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I Do

In 2001, Weezer was poised for a comeback. The past year had been one of changes for the band, who had returned from three long, stagnant years to play their first “reunion” tour to rapturous applause and surprisingly sold-out audiences. These shows offered the debut both of a replacement bassist, Mikey Welsh, and of a new, streamlined sound in a batch of songs that would later become known as the Summer Songs 2000. The vast majority of those compositions would be rejected during the band demo process — be it by the label or the group themselves — and Rivers Cuomo would further streamline his songwriting into the catchy (yet deliberately nondescript) Green Album. Cuomo had recently finished writing the material for that album with “Knock-Down Drag-Out,” the late-2000 song that would be the last to make the cut for the album, although a few more would be attempted for the sessions.

The last of those attempts — and the very first song Cuomo wrote in 2001 — was “I Do.” Then untitled, the song went from conception to studio recording to official release in the span of just four months, when it was issued as the b-side to the US versions of the “Hash Pipe” single. Before then, “I Do” had served as an understated introduction for the band’s pre-Green live tour. Spare, slow and mournful, it was a clever way to dilate the audience’s senses for the onslaught of emotive power pop to come (which, in most cases on this tour, would begin with either “My Name Is Jonas” or “Photograph”). These nights would be Weezer’s last as crowd-pleasers par excellence: they had a fanbase, that fanbase’s desires were clear, and the band was well-positioned to deliver on them. As soon as Green dropped, Cuomo initiated a period of antagonizing his audience, often playing long sequences of nascent Mala-dreck and Green deep cuts before offering the audience even a taste of what most of them had come to hear (Cuomo’s stage banter during this time was also bizarre, at times taunting his crowd for what they wanted and what they were instead going to get). To wit, there’s a 6/21/01 bootleg of the band playing in Dortmund, Germany, wherein the band masochistically subjects the audience to 11 such songs before playing any pre-2000 material at all. The cathartic applause that greets the opening notes of “Only In Dreams” sounds like hard-won euphoria — but then the band only plays the 3-minute instrumental climax of the song, before dragging the room back into the mire with “Take Control.” (The band never played Dortmund again; probably no one who paid for this gig would mind.)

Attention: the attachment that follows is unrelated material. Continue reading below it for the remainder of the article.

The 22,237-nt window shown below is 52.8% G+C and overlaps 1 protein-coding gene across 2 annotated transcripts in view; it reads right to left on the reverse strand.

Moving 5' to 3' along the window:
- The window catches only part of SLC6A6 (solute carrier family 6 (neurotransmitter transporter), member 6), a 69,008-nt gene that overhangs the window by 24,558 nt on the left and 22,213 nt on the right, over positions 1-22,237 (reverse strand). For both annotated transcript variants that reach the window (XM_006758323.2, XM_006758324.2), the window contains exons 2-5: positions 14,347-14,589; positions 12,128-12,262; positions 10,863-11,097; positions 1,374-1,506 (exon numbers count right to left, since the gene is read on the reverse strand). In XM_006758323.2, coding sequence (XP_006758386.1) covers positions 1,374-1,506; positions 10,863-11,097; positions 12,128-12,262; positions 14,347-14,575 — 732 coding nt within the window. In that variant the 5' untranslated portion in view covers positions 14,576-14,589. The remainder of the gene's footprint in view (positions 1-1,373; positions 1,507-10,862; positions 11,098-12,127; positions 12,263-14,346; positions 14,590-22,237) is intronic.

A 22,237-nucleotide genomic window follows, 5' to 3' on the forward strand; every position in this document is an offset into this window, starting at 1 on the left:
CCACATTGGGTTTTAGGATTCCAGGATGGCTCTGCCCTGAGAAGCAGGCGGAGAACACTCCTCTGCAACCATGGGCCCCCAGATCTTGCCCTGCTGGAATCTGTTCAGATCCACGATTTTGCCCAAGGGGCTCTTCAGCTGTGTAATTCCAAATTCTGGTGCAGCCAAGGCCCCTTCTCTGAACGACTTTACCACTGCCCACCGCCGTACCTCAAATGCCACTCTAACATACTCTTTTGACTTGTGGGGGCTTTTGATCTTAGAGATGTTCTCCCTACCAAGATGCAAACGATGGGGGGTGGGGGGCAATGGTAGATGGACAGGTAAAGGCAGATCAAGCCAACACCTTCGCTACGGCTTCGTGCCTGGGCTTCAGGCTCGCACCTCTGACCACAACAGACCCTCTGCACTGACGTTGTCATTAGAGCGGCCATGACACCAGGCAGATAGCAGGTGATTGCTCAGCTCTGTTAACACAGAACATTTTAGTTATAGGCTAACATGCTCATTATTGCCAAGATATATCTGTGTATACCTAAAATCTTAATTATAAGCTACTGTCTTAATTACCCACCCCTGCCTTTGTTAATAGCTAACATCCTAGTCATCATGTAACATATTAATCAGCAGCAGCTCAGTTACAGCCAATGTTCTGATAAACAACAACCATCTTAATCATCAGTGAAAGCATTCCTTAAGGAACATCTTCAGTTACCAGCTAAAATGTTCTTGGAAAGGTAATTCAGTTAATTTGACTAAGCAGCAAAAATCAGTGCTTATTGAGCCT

In the Weezer discography, “I Do” is an anomaly in just about every way. It is the first piano-based song that the band had ever released (Cuomo later claimed that “Haunt You Every Day” was the first song he wrote on the piano, but that is probably incorrect), and the simplicity of its arrangement had only thus far been surpassed by “Butterfly.” It sounds unlike anything on Green, and even less like anything Cuomo was writing during this time (“Keep Fishin’” was written just two songs before “I Do,” and Cuomo would quickly move on to pen “American Gigolo”). Despite clear superficial differences, “I Do” more closely resembles the spirit of the Weezer of yore than most else the band has done in the new millennium. The song begins with a pained squall of guitar (sanded by classic Weezer feedback), quickly giving way to Cuomo’s lonesome voice and keys. He sings with unapologetic emotion and remorse (something that only vaguely came to the surface on Green with “O Girlfriend”), with the simple refrain: “You told me that you’d always love me.” The strange guitar figure that opened the song returns for a brief, wailing solo, Cuomo repeats the chorus, and adds the concluding resolve: “Never more again / Will I believe the sun.” A beautiful song, and beautifully concise: it comes and goes in two minutes flat.